The entire notion of entitlements based on age
requires an ever-expanding population of working contributors
and an ever-expanding economy.
If either condition isn't met, then the programs fail.
Fisher's message is clear:
our entitlement programs will fail because there is no way to raise $100 trillion
in additional taxes in a declining economy.
Charles Hugh Smith
"Please sit tight while I walk you through the math of Medicare.
...The infinite-horizon present discounted value of the unfunded liability for Medicare A
is $34.4 trillion.
The unfunded liability of Medicare B is an additional $34 trillion.
The shortfall for Medicare D adds another $17.2 trillion.
...If you wanted to cover the unfunded liability of all three programs today,
you would be stuck with an $85.6 trillion bill.
That is more than six times as large as the bill for Social Security.
It is more than six times the annual output of the entire U.S. economy.
I want to remind you
that I am only talking about the unfunded portions of Social Security and Medicare.
It is what the current payment scheme of Social Security payroll taxes,
Medicare payroll taxes, membership fees for Medicare B, copays, deductibles
and all other revenue currently channeled to our entitlement system
will not cover under current rules.
These existing revenue streams must remain in place in perpetuity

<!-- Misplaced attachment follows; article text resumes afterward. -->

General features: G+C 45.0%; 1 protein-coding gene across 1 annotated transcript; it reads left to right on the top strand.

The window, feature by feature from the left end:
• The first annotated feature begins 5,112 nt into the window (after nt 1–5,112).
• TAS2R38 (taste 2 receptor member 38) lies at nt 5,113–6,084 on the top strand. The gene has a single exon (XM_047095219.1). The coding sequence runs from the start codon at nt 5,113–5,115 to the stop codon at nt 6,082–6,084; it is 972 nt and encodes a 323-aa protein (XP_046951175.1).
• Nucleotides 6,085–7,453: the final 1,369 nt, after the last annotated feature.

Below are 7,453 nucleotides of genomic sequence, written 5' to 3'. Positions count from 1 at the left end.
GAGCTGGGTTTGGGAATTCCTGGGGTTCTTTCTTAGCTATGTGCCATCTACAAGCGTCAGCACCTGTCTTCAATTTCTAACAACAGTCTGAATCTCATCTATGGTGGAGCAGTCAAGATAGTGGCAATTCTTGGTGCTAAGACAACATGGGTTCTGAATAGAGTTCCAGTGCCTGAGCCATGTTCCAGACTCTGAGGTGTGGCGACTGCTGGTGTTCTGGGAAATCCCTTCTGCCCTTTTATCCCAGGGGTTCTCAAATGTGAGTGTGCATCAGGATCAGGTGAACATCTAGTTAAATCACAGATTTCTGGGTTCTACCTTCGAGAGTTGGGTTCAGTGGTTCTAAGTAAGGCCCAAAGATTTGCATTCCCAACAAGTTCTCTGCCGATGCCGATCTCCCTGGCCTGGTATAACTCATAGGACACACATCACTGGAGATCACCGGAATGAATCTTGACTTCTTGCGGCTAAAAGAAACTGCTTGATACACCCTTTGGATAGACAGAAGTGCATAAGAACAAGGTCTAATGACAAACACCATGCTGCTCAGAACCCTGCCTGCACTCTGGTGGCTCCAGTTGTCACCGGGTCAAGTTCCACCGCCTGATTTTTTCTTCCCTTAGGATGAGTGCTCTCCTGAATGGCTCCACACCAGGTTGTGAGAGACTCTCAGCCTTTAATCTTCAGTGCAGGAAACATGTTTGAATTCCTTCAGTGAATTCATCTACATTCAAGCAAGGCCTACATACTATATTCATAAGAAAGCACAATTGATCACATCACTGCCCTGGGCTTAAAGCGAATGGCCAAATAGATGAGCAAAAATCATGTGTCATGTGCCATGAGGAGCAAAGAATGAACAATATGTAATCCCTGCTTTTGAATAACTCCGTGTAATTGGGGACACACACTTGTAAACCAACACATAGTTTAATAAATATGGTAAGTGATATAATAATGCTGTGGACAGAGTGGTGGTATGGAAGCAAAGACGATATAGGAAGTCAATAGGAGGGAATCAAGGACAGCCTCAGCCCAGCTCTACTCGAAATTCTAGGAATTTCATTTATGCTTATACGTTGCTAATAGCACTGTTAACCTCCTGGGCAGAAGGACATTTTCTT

to handle the “funded” entitlement liabilities.
Reduce or eliminate this income and the unfunded liability grows.
Increase benefits and the liability grows as well.
To solve the entitlement deficit problem,
discretionary spending would have to be reduced by 97 percent
not only for our generation, but for our children and their children
and every generation of children to come.
And similarly on the taxation side,
income tax revenue would have to rise 68 percent
and remain that high forever.
...For the existing unfunded liabilities to be covered in the end,
someone must pay $99.2 trillion more or receive $99.2 trillion less
than they have been currently promised.
This is a cold, hard fact."
Richard W. Fisher
Dallas Federal Reserve
$100 trillion in unfunded liabilities is the number now,
but if spending continues rising at triple the rate of the real economy,
then that number will only grow.
If we're honest about our accounting,
then the U.S. economy hasn't grown at all since 2008; it's shrunk by $6 trillion,
a sum we have masked by borrowing and spending $6 trillion in Federal debt,
money that replaced the decline of private borrowing and spending.
...We need a national conversation about reality, not wishful thinking.
We need to grasp the nettle and talk about triage,
about conserving Social Security for those with no other sources of income,
and about devoting our scarce resources for palliative and preventive care.
The Status Quo is completely, utterly unsustainable,
but that needn't bring the nation to its knees--unless we actively insist that it does so.